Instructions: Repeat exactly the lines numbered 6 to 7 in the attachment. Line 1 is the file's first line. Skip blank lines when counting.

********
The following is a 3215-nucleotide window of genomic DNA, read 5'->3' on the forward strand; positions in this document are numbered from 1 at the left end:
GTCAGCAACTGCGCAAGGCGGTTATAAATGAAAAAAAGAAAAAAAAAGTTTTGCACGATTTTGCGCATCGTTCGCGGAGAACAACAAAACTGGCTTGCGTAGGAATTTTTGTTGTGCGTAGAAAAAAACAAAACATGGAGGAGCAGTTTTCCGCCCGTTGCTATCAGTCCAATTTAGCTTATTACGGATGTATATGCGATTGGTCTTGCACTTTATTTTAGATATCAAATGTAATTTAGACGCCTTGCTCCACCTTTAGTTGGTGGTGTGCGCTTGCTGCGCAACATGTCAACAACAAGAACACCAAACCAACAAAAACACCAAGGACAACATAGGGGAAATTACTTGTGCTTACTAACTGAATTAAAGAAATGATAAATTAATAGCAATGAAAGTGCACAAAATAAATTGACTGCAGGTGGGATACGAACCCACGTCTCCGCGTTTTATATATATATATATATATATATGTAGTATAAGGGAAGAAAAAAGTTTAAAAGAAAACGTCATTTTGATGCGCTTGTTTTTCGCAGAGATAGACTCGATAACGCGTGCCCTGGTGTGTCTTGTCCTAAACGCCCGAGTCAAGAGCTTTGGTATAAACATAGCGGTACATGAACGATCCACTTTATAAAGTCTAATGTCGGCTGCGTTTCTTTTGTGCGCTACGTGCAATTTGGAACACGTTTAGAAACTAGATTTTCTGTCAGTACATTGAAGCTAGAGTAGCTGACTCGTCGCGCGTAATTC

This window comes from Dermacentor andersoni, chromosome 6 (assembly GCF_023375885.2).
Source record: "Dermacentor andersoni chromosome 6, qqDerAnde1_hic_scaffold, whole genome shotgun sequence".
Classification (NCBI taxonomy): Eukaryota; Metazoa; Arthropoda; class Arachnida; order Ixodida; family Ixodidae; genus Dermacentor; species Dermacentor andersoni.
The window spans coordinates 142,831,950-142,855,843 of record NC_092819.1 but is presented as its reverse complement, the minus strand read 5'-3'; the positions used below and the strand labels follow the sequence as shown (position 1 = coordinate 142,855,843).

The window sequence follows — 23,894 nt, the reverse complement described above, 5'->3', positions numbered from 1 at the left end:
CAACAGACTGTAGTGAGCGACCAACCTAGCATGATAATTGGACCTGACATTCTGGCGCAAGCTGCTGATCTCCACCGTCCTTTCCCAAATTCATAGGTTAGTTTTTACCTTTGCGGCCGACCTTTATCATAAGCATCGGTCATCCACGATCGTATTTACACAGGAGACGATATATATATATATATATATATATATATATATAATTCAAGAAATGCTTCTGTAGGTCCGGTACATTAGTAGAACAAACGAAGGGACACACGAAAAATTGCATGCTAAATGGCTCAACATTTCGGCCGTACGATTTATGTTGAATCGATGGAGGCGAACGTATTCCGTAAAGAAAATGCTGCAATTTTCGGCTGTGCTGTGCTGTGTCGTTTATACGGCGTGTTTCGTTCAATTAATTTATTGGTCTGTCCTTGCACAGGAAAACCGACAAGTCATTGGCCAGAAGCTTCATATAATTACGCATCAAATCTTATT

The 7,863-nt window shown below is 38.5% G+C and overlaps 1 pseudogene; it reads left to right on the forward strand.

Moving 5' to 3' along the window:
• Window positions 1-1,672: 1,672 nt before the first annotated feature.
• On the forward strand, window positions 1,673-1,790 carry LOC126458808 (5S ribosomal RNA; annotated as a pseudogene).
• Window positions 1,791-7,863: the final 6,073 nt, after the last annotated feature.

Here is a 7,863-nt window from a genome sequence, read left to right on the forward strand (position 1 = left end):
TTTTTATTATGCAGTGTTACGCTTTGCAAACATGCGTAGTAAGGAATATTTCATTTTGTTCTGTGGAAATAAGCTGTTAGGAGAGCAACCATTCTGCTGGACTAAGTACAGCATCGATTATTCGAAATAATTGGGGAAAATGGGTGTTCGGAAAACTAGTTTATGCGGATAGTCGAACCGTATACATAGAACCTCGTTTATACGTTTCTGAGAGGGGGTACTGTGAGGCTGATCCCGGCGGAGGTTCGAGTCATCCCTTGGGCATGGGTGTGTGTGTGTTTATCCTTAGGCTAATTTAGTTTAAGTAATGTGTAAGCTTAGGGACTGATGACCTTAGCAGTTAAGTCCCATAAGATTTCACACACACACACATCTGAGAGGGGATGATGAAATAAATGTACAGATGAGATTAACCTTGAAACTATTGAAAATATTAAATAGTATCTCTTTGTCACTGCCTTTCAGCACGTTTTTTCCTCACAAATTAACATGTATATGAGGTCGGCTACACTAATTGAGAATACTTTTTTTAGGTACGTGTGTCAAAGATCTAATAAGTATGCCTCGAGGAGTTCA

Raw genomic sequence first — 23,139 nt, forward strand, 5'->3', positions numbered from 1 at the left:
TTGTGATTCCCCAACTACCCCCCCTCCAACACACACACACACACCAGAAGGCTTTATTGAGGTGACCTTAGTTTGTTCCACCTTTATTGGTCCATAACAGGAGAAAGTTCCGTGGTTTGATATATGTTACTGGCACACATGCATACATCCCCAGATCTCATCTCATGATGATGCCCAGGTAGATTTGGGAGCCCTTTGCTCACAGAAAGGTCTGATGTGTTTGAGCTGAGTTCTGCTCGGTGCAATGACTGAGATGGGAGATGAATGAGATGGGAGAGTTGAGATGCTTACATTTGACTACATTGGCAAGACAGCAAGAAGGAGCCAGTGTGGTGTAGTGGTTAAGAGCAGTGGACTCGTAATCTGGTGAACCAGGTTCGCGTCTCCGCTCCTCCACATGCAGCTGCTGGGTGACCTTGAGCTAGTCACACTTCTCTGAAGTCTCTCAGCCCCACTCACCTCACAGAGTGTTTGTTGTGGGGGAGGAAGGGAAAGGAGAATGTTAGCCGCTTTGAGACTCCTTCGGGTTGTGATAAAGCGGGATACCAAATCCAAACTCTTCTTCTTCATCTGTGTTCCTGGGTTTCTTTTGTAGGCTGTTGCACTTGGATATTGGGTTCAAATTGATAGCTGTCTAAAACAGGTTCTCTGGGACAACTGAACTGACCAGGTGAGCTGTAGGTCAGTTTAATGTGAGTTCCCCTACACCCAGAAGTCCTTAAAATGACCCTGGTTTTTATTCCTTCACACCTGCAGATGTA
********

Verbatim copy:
The window spans coordinates 142,831,950-142,855,843 of record NC_092819.1 but is presented as its reverse complement, the minus strand read 5'-3'; the positions used below and the strand labels follow the sequence as shown (position 1 = coordinate 142,855,843).

The window sequence follows — 23,894 nt, the reverse complement described above, 5'->3', positions numbered from 1 at the left end: